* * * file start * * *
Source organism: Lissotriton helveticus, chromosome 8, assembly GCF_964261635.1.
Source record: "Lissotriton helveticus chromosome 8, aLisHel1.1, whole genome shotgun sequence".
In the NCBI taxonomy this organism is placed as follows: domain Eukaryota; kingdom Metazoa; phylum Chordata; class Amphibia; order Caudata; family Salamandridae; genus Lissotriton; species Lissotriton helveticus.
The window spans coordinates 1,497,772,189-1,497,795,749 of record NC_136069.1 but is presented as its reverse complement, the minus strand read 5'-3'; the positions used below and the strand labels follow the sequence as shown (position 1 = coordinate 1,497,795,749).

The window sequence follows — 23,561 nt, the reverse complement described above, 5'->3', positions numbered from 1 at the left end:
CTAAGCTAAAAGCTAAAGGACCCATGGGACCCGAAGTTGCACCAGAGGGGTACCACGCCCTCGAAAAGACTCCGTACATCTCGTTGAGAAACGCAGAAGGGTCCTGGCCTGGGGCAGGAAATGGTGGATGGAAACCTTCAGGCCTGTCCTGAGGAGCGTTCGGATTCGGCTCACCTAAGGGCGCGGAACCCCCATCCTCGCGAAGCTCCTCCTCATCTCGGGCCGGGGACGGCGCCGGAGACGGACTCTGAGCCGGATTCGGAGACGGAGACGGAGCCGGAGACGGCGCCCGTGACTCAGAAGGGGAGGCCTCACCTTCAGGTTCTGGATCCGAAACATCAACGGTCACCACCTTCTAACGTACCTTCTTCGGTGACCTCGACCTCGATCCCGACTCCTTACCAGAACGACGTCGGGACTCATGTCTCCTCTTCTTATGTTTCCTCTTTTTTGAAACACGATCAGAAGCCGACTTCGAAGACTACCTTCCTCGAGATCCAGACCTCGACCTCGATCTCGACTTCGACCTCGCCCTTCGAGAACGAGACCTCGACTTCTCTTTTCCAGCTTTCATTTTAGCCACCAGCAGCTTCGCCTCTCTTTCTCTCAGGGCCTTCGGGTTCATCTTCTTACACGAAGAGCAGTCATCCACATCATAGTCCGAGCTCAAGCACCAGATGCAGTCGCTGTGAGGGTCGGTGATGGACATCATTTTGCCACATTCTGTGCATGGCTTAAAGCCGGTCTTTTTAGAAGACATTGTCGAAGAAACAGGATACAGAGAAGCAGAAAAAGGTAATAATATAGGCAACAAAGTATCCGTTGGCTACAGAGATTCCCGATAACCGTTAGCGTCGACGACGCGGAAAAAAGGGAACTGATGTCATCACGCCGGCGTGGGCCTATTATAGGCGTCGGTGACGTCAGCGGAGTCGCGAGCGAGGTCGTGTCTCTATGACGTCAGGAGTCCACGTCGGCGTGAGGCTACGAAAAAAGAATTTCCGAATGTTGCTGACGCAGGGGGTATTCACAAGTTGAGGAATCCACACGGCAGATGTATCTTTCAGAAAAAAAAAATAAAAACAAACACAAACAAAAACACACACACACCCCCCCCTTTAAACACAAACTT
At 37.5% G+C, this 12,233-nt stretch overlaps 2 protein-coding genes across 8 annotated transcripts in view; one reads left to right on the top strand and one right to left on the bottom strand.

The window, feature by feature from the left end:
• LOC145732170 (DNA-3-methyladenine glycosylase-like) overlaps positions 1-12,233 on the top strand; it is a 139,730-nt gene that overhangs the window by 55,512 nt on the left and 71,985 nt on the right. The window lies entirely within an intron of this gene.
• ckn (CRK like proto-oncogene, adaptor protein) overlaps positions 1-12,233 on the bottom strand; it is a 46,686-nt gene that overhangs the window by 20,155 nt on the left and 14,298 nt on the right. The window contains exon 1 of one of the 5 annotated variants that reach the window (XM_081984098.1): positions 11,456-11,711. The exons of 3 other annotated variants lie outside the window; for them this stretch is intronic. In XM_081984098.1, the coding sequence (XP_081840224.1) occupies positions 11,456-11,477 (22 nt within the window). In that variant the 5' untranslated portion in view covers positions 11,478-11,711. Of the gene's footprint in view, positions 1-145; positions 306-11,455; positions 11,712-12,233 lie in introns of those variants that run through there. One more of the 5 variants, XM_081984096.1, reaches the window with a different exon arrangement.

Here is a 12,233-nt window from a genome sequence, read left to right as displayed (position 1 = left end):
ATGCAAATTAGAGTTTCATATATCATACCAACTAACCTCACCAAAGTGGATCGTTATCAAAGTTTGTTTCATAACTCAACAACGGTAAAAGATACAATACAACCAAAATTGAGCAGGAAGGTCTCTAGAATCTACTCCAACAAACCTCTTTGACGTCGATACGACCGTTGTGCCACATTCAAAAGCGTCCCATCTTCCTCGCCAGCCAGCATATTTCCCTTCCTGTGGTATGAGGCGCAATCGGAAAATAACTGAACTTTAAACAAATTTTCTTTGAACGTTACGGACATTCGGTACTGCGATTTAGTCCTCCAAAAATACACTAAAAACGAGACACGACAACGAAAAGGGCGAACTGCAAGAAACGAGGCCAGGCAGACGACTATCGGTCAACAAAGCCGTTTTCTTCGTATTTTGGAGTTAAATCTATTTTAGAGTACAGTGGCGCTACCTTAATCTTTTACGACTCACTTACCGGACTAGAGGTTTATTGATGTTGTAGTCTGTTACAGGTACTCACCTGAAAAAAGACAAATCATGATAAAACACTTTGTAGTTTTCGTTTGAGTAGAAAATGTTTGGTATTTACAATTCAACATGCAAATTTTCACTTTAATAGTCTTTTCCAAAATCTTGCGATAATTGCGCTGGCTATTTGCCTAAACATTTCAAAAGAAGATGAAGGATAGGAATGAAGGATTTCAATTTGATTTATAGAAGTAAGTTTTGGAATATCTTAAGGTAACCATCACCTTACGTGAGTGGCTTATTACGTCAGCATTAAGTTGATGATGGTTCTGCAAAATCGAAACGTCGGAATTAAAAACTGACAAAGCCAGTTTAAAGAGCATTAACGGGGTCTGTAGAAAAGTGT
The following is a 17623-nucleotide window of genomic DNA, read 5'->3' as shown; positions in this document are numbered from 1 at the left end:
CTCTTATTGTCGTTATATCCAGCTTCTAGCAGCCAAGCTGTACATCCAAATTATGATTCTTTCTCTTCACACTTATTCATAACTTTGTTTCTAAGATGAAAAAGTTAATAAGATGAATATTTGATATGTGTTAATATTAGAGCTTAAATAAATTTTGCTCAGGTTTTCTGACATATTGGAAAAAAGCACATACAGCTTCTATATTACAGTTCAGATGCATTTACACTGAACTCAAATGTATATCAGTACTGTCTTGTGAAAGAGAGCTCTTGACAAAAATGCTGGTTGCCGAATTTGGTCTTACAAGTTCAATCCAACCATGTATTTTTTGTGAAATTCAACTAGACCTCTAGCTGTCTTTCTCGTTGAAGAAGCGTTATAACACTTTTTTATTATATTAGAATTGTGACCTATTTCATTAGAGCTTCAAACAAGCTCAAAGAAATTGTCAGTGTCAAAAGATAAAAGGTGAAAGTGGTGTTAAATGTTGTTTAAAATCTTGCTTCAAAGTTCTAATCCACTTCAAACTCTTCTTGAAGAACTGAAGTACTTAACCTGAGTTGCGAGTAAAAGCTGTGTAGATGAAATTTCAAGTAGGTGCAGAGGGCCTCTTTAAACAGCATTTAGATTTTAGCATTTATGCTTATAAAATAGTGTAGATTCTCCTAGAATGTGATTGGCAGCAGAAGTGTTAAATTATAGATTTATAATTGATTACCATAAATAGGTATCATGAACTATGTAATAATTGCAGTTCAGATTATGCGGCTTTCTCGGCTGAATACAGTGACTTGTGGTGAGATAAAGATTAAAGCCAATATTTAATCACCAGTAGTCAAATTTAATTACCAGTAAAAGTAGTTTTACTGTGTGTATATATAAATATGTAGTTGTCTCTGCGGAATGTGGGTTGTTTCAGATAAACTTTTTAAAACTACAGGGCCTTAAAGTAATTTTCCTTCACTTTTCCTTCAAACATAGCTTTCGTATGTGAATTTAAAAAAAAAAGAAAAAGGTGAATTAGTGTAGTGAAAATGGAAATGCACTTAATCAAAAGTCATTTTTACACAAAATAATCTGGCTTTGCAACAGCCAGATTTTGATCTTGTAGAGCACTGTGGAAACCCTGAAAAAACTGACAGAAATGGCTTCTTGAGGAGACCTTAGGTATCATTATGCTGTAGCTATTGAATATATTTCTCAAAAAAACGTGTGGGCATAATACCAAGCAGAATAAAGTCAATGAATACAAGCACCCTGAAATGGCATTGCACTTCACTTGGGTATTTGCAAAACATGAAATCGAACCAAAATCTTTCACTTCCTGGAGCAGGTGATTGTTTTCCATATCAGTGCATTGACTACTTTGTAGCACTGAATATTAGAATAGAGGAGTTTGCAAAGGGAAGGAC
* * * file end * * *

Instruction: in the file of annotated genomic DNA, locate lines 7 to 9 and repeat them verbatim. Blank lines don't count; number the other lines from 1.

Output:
At 37.5% G+C, this 12,233-nt stretch overlaps 2 protein-coding genes across 8 annotated transcripts in view; one reads left to right on the top strand and one right to left on the bottom strand.

The window, feature by feature from the left end:
• LOC145732170 (DNA-3-methyladenine glycosylase-like) overlaps positions 1-12,233 on the top strand; it is a 139,730-nt gene that overhangs the window by 55,512 nt on the left and 71,985 nt on the right. The window lies entirely within an intron of this gene.